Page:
Rising tide of a radical takeover

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Obolensky

Senior Member
swedish - Sweden
Is the phrase the rising tide of a radical takeover plausible in the statement below?
An individual is risking his own life if his attitudes are challenging the rising tide of a radical takeover within his society.
 
  • It's a little 'purple,' but it's plausible; OK, if that's your [or whoever's] way of writing.

    ADDED: I am referring to the latter part of the sentence, including the phrase that was the focus of the OP's question.

    "Purple prose," yes, that's what I meant: [a little] overblown, inflated, rhetorically enhanced as opposed to austere, economical, concise. My opinion.
     
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    Obolensky

    Senior Member
    swedish - Sweden
    What do you mean by 'purple'? Where I live it just indicate a color; do you mean purple prose? If so, do you mean the entire [original] statement or a word/phrase in it?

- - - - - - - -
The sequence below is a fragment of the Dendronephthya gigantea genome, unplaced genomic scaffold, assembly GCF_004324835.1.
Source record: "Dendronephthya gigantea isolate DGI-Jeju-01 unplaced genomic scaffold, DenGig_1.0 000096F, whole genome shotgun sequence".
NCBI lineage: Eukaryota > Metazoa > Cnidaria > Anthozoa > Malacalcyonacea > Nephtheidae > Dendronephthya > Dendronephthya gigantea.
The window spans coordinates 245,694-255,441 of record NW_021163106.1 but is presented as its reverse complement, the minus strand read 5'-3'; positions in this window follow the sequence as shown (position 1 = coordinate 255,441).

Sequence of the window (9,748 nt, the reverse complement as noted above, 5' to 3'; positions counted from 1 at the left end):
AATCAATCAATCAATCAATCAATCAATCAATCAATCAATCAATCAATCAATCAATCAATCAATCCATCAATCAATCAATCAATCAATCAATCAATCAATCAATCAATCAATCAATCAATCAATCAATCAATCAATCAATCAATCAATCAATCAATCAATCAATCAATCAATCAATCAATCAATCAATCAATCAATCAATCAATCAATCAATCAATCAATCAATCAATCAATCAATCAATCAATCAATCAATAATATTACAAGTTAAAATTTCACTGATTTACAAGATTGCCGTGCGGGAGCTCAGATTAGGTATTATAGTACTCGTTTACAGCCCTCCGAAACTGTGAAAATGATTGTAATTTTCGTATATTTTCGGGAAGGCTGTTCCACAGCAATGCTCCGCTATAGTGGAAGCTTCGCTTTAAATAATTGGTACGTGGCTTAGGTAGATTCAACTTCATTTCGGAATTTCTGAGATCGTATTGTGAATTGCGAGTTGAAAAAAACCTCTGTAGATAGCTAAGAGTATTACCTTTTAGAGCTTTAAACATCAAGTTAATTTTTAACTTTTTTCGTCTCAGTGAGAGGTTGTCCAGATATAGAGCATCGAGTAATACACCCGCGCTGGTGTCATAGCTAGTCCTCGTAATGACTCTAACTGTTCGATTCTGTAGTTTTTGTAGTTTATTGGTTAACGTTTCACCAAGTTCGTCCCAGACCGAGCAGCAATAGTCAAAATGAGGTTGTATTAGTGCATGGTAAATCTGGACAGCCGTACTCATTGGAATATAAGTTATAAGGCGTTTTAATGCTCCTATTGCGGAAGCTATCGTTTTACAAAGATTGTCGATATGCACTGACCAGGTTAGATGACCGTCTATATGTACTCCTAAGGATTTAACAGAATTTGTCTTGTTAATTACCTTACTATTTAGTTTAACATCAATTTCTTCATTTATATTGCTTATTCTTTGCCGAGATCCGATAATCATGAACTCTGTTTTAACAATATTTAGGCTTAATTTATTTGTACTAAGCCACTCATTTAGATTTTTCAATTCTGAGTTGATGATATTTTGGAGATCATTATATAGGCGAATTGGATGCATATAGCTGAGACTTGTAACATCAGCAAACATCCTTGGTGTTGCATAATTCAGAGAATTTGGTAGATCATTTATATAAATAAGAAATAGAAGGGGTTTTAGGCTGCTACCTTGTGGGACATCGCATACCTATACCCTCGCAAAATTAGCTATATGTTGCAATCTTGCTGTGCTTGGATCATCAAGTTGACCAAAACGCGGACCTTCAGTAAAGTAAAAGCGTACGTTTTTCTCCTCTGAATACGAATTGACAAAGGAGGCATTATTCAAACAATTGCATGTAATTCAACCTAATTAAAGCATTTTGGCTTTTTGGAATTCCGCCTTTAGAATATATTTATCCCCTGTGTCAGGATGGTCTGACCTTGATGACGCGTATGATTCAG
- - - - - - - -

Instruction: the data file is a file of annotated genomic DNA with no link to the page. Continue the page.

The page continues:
suzi br

    Senior Member
    English / England
    I see this as problematic.

    I am not at all sure what the metaphor of a rising tide of a radical takeover is supposed to mean.

    To me a rising tide suggests a steady movement, but a takeover sounds like something that happens quite quickly. And ...... what part of it all is being defined as radical?

    We could do with more context, what exactly are you talking about. But as it stands it seems flawed to me.
     

    Obolensky

    Senior Member
    swedish - Sweden
    I'm analyzing the novels Things Fall Apart (Achebe) and The Lord of the Flies (Golding) and "civilization vs. savagery; the loss of innocence; innate human evil; the boys/Okonkwo marooned on the island/the village struggle with the conflicting human instincts that exist within each of them—the instinct to work toward civilization and order and the instinct to descend into savagery, violence, and chaos." (SparkNote Editors)
     
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